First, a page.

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Step up to the invisible box challenge

Image copyright@ariel1220
Image caption Ariel prepares to step up

As challenges go on social media, stepping over an invisible box has proved to be quite tricky for some people.

It might sound easy – there’s nothing there – but it takes a fair amount of skill and strength to create the illusion there is a box present.

When Ariel Olivar, a cheerleader in Manvel, Texas, USA, showed off her dexterity at defying gravity, her video on Twitter was retweeted 136,000 times (and counting) and liked by over a quarter of a million users.

Image Copyright @arielo1220@arielo1220
Twitter post by @arielo1220: challenge accepted  horizonasiaImage Copyright @arielo1220@arielo1220

The trick – which started circulating back in 2014 – is to touch the imaginary box, then keep one foot in the air while the other steps over it. Some people were close, like Maley Moak’s friend Maggie.

Image Copyright @MaleyMoak@MaleyMoak
Twitter post by @MaleyMoak: Good try @maggiemass14  horizonasiaImage Copyright @MaleyMoak@MaleyMoak

Some may or may not have had some help, like E J Valdez.

Image Copyright @ejv32_@ejv32_
Twitter post by @ejv32_: 👀  horizonasiaImage Copyright @ejv32_@ejv32_

While others – like Holly – didn’t quite get it right.

Image Copyright @HollyStier@HollyStier
Twitter post by @HollyStier: Challenge accepted  horizonasiaImage Copyright @HollyStier@HollyStier

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Ariel’s fellow cheerleaders also got in on the act, by kicking away the invisible box and, again, garnering tens of thousands of retweets and likes.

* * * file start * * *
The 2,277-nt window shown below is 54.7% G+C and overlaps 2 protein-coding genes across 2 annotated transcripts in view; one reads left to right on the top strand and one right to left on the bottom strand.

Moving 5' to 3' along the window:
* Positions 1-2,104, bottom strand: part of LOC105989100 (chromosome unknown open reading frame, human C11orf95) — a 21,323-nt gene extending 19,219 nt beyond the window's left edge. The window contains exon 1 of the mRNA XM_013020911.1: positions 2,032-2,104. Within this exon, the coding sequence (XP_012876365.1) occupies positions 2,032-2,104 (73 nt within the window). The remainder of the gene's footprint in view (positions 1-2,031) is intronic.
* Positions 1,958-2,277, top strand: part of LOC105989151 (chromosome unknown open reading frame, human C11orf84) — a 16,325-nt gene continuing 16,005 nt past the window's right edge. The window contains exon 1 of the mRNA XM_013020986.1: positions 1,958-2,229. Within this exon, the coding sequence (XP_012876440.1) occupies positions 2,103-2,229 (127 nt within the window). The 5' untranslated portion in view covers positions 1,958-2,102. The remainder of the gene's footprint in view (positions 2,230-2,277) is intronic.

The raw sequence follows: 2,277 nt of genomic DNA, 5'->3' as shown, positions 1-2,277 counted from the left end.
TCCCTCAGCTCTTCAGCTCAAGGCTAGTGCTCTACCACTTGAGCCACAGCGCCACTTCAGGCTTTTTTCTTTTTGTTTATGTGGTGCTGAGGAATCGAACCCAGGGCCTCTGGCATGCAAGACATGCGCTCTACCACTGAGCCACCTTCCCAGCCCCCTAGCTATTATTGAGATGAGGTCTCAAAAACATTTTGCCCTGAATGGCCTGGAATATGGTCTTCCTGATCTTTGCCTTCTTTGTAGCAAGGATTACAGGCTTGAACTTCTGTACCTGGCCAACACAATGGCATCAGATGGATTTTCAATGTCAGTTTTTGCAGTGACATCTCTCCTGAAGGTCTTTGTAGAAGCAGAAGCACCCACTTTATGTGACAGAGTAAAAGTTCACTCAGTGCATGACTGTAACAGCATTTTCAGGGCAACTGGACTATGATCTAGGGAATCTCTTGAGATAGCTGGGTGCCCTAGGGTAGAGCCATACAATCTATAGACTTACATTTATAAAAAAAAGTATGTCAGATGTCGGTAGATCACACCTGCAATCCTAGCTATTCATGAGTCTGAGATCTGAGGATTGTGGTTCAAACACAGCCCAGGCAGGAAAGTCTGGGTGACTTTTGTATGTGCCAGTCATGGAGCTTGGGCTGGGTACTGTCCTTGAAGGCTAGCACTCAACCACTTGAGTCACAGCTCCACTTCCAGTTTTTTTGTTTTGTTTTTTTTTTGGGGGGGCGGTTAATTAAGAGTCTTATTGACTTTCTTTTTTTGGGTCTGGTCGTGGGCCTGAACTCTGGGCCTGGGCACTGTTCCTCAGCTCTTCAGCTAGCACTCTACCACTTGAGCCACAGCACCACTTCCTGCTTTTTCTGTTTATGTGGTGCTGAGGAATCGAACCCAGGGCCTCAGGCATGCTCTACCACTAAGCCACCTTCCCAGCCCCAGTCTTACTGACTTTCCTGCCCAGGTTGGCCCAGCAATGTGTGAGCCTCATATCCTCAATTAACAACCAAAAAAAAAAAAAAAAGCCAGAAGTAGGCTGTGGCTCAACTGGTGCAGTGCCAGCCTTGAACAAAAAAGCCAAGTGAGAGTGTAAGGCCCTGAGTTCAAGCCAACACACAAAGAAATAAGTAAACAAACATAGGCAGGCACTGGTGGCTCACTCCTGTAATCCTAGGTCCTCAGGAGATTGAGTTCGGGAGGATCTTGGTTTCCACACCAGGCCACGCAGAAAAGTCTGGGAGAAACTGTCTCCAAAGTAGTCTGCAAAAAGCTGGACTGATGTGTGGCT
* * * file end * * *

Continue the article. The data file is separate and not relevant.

Image Copyright @arielo1220@arielo1220
Twitter post by @arielo1220: but wait, there's a pt 2  horizonasiaImage Copyright @arielo1220@arielo1220

It is yet to be seen how this challenge will compare with previous, popular online trends.

The mannequin challenge gained worldwide notoriety and beyond, with the International Space Station filming their own astronaut challenge, as did recipients of the Presidential Medals of Freedom at the White House.

There was also the ice bucket challenge, where people from all walks of life, and a few celebrities poured cold water over themselves to raise awareness and money for the neurodegenerative motor neurone disease.

By 2016, the challenge had raised enough money to fund discovery of a gene contributing to the disease.

Another internet craze called ‘planking’ – where someone lies flat on their stomach in unusual situations and posts photos on social media – hit the news for the wrong reasons in 2011 when an Australian man plunged to his death whilst participating in a stunt.

Likewise, although hugely popular in 2013, recreations of the Harlem Shake dance craze saw a college librarian sacked, and police officers disciplined.

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